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We’ve previously discussed why the line manager is so important to employee engagement, but the line manager’s importance doesn’t stop there: when it comes to enabling employee voice, the line manager is equally crucial.

Of everyone in the organisation, the line manager has the strongest influence on the employee’s psychological and physical environment. And it’s this psychological and physical environment that makes employees feel either unsafe or safe to speak out at work.

Line managers must take steps to mould this environment, but should additionally shape the employee’s experience of the rest of the organisation because this also influences the degree to which employees feel able to exercise their voice.

How can line managers do this? We give you five ideas below.

Develop an authentic, dialogic leadership style

We’ve previously discussed the positive relationship between more employee-centered forms of leadership (such as ethical leadership) and employee voice.

A 2010 study of nurses in Ontario found that authentic leadership was associated with both employee engagement and trust in the manager, both of which predicted the degree to which staff were likely to engage in ‘voice behaviours,’ such as speaking out.

Managers should build trust by constantly welcoming feedback and reporting back on what action will be taken.

Employee voice is naturally inhibited by hierarchy; the more that line managers can develop employee-centered leadership styles and share information openly with employees, the more the relationship will become dialogic, fuelling trust and engagement, which in turn encourage honest feedback.

Set clear ground rules for employee voice mechanisms

As we’ve noted before in our advice on communication, it’s mismatched expectations that create distance and distrust between manager and employee.

Ryan and Oestreich (1998) found that employees were most scared about speaking out when their supervisors were “ambiguous” i.e inconsistent and unresponsive. Being clear on how feedback will be handled, how it will be passed up the food chain, how the employee’s reputation will be protected - and more - is critical.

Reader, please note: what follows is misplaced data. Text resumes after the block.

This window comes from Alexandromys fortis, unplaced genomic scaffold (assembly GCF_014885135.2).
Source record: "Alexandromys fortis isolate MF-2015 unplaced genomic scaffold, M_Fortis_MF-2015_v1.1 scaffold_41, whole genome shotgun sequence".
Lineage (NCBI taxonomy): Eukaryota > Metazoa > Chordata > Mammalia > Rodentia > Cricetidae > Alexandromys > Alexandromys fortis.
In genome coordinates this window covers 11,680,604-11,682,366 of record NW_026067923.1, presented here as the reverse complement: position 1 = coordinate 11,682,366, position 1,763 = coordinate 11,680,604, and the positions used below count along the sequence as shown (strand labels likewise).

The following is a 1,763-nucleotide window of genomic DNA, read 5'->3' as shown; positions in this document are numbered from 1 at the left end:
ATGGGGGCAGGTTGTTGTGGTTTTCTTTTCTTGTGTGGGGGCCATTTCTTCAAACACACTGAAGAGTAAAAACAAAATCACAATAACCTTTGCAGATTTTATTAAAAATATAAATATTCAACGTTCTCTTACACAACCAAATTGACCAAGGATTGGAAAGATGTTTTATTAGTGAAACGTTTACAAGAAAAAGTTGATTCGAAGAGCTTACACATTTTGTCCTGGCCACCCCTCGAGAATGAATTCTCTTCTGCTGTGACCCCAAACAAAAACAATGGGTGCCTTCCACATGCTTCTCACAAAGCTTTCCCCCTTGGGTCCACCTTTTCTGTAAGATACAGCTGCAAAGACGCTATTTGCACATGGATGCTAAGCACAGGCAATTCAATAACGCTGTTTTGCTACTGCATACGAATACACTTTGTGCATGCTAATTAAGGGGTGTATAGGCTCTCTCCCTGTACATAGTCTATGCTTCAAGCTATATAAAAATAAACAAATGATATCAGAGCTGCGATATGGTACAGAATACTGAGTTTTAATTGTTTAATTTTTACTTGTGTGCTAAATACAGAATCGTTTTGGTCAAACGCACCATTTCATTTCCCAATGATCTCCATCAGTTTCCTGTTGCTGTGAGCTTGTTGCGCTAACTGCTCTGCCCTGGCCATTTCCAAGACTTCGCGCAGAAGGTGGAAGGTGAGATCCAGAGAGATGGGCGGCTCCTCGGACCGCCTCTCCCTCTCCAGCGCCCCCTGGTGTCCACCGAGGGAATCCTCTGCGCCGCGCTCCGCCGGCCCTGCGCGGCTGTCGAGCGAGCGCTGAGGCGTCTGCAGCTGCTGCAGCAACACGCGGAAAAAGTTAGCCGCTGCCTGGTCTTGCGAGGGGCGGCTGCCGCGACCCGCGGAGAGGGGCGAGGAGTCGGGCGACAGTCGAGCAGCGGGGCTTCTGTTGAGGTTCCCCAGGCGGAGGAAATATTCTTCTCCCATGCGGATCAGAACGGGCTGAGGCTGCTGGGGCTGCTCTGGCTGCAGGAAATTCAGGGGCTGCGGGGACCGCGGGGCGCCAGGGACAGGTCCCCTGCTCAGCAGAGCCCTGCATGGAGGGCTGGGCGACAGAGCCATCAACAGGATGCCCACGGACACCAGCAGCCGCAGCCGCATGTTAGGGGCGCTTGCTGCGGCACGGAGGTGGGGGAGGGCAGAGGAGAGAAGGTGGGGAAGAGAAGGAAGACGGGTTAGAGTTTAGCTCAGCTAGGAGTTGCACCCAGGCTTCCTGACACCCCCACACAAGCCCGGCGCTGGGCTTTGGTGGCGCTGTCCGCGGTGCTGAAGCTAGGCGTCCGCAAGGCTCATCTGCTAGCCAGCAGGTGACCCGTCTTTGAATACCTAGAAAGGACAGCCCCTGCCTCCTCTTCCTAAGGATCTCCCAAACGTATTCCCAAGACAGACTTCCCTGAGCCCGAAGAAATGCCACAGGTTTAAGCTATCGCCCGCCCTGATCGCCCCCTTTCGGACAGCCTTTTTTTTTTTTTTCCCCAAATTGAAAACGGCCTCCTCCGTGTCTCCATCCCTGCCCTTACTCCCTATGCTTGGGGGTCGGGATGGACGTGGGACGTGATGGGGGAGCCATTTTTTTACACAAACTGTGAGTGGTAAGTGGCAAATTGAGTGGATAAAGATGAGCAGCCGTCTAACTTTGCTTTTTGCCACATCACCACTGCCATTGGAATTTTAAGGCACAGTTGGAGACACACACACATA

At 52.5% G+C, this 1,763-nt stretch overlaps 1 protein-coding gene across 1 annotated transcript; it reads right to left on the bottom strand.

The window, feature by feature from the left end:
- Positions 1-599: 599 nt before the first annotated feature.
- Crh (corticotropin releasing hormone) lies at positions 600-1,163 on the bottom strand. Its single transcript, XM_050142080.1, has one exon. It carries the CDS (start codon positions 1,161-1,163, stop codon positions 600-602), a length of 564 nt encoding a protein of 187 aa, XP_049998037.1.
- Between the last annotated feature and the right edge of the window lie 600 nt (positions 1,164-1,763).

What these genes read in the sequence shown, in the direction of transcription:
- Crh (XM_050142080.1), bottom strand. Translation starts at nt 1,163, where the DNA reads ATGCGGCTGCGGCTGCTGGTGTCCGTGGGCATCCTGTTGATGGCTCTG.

It’s critical not just because these ground rules create a psychologically safe environment for employee voice, but because when employees speak out and their expectations on what will happen are not met, they will be unlikely to speak out again.

Prioritise informal discussions and trust-building behaviours

Managers must “proactively and consciously create opportunities for direct, informal interaction with employees,” according to Detert and Treviño (2010).

In these interactions, the authors say, managers should build trust by constantly welcoming feedback and reporting back on what action will be taken. Feedback that challenges their own beliefs and ideas should especially be encouraged.

This should, over time, help to turn what are naturally quite guarded, one-sided interactions into “two-way conversations where important information is exchanged.”

Rees et al (2013) [PDF] found that employees who perceive themselves as speaking out with opinions and suggestions are more likely to be engaged with their work, and that trust in the employee-line management relationship heavily influences employee perceptions of how often they speak out.

Connect employees with senior leaders

Farndale et al (2011) highlighted trust in senior management as a factor influencing whether employee voice leads to higher organisational commitment. Line managers have two roles to play here: the first is making sure information is cascaded down in a way that makes sense to employees. Employees can lose faith in leaders’ competence and integrity if they don’t understand why decisions have been made.

The second is passing information and feedback upwards in a form most understandable and relevant to senior leaders e.g. translating employee feedback into language that shows the clear financial impact on the business if the feedback is not addressed.

Employees can lose faith in leaders’ competence and integrity if they don’t understand why decisions have been made.

By mediating between employees and senior managers, line managers play a very important role in establishing an organisation-wise dialogic culture and forging trust between two groups that infrequently interact. Both of these are important for embedding employee voice.

Interpret and action formal voice mechanisms

We’ve pointed out that formal employee voice mechanisms are important but not sufficient, but these are often the place organisations start, so it’s important to get them right. One of the most common mistakes is rolling out an employee voice programme, often a pulse survey, and then failing to put in place rigid processes for collating, responding to and actioning feedback.

While there’s likely to be a central team tasked with managing this, line managers have a clear role to play, including gathering further feedback from the team, finding out exactly what outcomes they are looking for, translating the thinking of HR and senior leaders into information understandable to employees, and mediating to find solutions that benefit employees and the organisation.

Even at the early stage of interpreting survey results, line managers bring a clear strength; they are more likely to understand the context of their staff’s feedback and can help ‘put the meat on the bones’ before it gets collated centrally and passed upwards.